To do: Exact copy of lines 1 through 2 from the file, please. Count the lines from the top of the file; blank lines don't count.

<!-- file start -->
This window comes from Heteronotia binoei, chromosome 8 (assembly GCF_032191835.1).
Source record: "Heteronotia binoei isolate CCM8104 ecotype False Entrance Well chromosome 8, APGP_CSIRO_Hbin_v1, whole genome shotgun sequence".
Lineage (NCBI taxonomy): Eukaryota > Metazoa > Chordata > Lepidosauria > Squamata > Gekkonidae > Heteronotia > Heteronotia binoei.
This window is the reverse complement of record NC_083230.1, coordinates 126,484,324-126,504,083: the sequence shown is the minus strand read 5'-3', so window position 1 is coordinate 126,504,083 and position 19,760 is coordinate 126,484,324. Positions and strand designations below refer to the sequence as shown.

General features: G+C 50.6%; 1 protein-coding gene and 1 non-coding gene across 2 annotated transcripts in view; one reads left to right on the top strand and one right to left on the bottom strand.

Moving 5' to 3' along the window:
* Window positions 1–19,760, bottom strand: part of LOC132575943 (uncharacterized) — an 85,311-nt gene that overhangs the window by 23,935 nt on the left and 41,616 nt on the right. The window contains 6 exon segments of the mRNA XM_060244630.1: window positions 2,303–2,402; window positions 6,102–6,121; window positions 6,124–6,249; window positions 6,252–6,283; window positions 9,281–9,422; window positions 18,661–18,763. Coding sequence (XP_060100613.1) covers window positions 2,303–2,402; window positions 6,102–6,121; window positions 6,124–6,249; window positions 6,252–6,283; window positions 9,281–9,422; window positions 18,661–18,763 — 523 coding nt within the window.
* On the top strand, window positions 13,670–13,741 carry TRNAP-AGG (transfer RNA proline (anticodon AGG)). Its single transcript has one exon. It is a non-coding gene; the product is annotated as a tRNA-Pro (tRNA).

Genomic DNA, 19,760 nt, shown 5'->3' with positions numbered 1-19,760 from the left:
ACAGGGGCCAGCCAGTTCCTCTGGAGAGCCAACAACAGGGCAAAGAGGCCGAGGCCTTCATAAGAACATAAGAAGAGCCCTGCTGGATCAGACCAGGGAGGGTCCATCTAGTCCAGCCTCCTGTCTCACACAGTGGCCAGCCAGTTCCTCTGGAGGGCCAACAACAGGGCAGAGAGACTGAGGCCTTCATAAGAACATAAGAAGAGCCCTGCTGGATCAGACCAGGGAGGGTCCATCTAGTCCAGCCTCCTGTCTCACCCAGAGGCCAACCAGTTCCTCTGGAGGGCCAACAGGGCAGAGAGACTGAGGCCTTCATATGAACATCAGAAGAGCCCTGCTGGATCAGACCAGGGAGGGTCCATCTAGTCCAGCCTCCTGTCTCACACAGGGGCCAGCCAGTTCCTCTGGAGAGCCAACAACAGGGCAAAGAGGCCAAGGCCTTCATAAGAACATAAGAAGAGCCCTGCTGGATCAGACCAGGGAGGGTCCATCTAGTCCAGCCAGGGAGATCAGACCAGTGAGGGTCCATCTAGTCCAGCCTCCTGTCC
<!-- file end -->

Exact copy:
This window comes from Heteronotia binoei, chromosome 8 (assembly GCF_032191835.1).
Source record: "Heteronotia binoei isolate CCM8104 ecotype False Entrance Well chromosome 8, APGP_CSIRO_Hbin_v1, whole genome shotgun sequence".